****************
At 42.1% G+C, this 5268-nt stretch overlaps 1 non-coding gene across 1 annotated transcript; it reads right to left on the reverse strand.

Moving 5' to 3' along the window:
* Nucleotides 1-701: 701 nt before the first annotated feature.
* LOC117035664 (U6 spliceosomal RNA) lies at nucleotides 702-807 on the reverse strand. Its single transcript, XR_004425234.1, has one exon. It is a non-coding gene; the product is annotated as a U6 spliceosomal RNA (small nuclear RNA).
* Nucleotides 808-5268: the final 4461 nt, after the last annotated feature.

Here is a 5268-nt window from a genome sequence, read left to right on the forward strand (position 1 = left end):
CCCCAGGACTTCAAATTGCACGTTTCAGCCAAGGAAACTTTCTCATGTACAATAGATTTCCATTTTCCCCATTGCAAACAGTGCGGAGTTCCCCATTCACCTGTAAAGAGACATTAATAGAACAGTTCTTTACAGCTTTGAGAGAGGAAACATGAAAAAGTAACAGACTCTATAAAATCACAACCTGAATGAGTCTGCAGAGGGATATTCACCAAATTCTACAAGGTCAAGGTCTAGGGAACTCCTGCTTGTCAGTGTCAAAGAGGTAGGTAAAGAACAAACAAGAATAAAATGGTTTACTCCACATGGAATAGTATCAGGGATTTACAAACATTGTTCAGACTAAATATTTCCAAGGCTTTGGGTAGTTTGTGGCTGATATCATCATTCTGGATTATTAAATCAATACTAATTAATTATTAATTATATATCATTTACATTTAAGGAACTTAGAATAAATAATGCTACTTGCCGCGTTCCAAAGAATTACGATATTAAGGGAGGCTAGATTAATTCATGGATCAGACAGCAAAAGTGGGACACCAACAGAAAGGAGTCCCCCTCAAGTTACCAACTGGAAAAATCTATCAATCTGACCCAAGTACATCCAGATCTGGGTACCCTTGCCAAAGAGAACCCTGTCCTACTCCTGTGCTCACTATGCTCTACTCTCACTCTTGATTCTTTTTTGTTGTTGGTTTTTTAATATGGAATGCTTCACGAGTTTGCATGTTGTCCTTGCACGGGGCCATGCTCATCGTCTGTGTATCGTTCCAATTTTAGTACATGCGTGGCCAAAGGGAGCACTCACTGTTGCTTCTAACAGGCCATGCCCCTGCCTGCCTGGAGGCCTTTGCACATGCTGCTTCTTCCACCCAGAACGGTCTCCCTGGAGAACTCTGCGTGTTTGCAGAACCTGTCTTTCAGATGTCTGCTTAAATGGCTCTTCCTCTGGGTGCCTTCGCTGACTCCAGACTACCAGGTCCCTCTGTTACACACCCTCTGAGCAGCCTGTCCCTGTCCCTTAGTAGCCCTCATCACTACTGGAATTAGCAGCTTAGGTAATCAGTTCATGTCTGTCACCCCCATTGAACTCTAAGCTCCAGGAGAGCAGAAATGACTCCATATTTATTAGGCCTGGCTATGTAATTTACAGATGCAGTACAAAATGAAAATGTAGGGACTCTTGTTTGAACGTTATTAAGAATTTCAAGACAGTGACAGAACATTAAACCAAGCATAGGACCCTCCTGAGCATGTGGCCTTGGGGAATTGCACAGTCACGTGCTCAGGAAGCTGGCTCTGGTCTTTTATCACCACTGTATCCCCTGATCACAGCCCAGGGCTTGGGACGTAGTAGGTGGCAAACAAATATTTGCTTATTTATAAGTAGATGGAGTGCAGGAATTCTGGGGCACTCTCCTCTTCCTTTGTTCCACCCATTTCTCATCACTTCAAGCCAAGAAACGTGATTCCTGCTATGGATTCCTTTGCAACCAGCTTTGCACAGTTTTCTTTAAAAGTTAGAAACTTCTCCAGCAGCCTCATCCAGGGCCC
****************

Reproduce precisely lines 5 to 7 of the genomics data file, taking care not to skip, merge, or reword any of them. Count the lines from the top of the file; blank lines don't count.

* Nucleotides 808-5268: the final 4461 nt, after the last annotated feature.

Here is a 5268-nt window from a genome sequence, read left to right on the forward strand (position 1 = left end):
CCCCAGGACTTCAAATTGCACGTTTCAGCCAAGGAAACTTTCTCATGTACAATAGATTTCCATTTTCCCCATTGCAAACAGTGCGGAGTTCCCCATTCACCTGTAAAGAGACATTAATAGAACAGTTCTTTACAGCTTTGAGAGAGGAAACATGAAAAAGTAACAGACTCTATAAAATCACAACCTGAATGAGTCTGCAGAGGGATATTCACCAAATTCTACAAGGTCAAGGTCTAGGGAACTCCTGCTTGTCAGTGTCAAAGAGGTAGGTAAAGAACAAACAAGAATAAAATGGTTTACTCCACATGGAATAGTATCAGGGATTTACAAACATTGTTCAGACTAAATATTTCCAAGGCTTTGGGTAGTTTGTGGCTGATATCATCATTCTGGATTATTAAATCAATACTAATTAATTATTAATTATATATCATTTACATTTAAGGAACTTAGAATAAATAATGCTACTTGCCGCGTTCCAAAGAATTACGATATTAAGGGAGGCTAGATTAATTCATGGATCAGACAGCAAAAGTGGGACACCAACAGAAAGGAGTCCCCCTCAAGTTACCAACTGGAAAAATCTATCAATCTGACCCAAGTACATCCAGATCTGGGTACCCTTGCCAAAGAGAACCCTGTCCTACTCCTGTGCTCACTATGCTCTACTCTCACTCTTGATTCTTTTTTGTTGTTGGTTTTTTAATATGGAATGCTTCACGAGTTTGCATGTTGTCCTTGCACGGGGCCATGCTCATCGTCTGTGTATCGTTCCAATTTTAGTACATGCGTGGCCAAAGGGAGCACTCACTGTTGCTTCTAACAGGCCATGCCCCTGCCTGCCTGGAGGCCTTTGCACATGCTGCTTCTTCCACCCAGAACGGTCTCCCTGGAGAACTCTGCGTGTTTGCAGAACCTGTCTTTCAGATGTCTGCTTAAATGGCTCTTCCTCTGGGTGCCTTCGCTGACTCCAGACTACCAGGTCCCTCTGTTACACACCCTCTGAGCAGCCTGTCCCTGTCCCTTAGTAGCCCTCATCACTACTGGAATTAGCAGCTTAGGTAATCAGTTCATGTCTGTCACCCCCATTGAACTCTAAGCTCCAGGAGAGCAGAAATGACTCCATATTTATTAGGCCTGGCTATGTAATTTACAGATGCAGTACAAAATGAAAATGTAGGGACTCTTGTTTGAACGTTATTAAGAATTTCAAGACAGTGACAGAACATTAAACCAAGCATAGGACCCTCCTGAGCATGTGGCCTTGGGGAATTGCACAGTCACGTGCTCAGGAAGCTGGCTCTGGTCTTTTATCACCACTGTATCCCCTGATCACAGCCCAGGGCTTGGGACGTAGTAGGTGGCAAACAAATATTTGCTTATTTATAAGTAGATGGAGTGCAGGAATTCTGGGGCACTCTCCTCTTCCTTTGTTCCACCCATTTCTCATCACTTCAAGCCAAGAAACGTGATTCCTGCTATGGATTCCTTTGCAACCAGCTTTGCACAGTTTTCTTTAAAAGTTAGAAACTTCTCCAGCAGCCTCATCCAGGGCCC